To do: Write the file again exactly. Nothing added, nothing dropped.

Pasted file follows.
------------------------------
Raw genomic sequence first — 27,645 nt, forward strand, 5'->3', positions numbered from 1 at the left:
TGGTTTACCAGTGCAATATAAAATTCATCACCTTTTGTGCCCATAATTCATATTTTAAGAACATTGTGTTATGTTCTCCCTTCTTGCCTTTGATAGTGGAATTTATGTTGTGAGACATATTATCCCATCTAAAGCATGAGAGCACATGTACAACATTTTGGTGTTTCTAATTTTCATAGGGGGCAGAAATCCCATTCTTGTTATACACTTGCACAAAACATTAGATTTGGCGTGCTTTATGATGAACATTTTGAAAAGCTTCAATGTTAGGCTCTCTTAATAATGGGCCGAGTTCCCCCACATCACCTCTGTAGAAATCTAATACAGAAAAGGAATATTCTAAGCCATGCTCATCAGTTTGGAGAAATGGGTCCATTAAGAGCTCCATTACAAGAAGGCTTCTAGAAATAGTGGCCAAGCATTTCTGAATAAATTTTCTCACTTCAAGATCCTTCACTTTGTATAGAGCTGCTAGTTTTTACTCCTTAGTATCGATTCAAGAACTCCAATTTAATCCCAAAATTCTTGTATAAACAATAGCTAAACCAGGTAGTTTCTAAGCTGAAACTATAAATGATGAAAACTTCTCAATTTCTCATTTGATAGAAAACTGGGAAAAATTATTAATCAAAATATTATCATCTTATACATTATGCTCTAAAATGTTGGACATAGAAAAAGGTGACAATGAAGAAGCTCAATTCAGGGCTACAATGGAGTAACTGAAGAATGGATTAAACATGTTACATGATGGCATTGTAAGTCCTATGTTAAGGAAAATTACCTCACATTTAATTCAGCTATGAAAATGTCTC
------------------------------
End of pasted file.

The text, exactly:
Raw genomic sequence first — 27,645 nt, forward strand, 5'->3', positions numbered from 1 at the left:
TGGTTTACCAGTGCAATATAAAATTCATCACCTTTTGTGCCCATAATTCATATTTTAAGAACATTGTGTTATGTTCTCCCTTCTTGCCTTTGATAGTGGAATTTATGTTGTGAGACATATTATCCCATCTAAAGCATGAGAGCACATGTACAACATTTTGGTGTTTCTAATTTTCATAGGGGGCAGAAATCCCATTCTTGTTATACACTTGCACAAAACATTAGATTTGGCGTGCTTTATGATGAACATTTTGAAAAGCTTCAATGTTAGGCTCTCTTAATAATGGGCCGAGTTCCCCCACATCACCTCTGTAGAAATCTAATACAGAAAAGGAATATTCTAAGCCATGCTCATCAGTTTGGAGAAATGGGTCCATTAAGAGCTCCATTACAAGAAGGCTTCTAGAAATAGTGGCCAAGCATTTCTGAATAAATTTTCTCACTTCAAGATCCTTCACTTTGTATAGAGCTGCTAGTTTTTACTCCTTAGTATCGATTCAAGAACTCCAATTTAATCCCAAAATTCTTGTATAAACAATAGCTAAACCAGGTAGTTTCTAAGCTGAAACTATAAATGATGAAAACTTCTCAATTTCTCATTTGATAGAAAACTGGGAAAAATTATTAATCAAAATATTATCATCTTATACATTATGCTCTAAAATGTTGGACATAGAAAAAGGTGACAATGAAGAAGCTCAATTCAGGGCTACAATGGAGTAACTGAAGAATGGATTAAACATGTTACATGATGGCATTGTAAGTCCTATGTTAAGGAAAATTACCTCACATTTAATTCAGCTATGAAAATGTCTC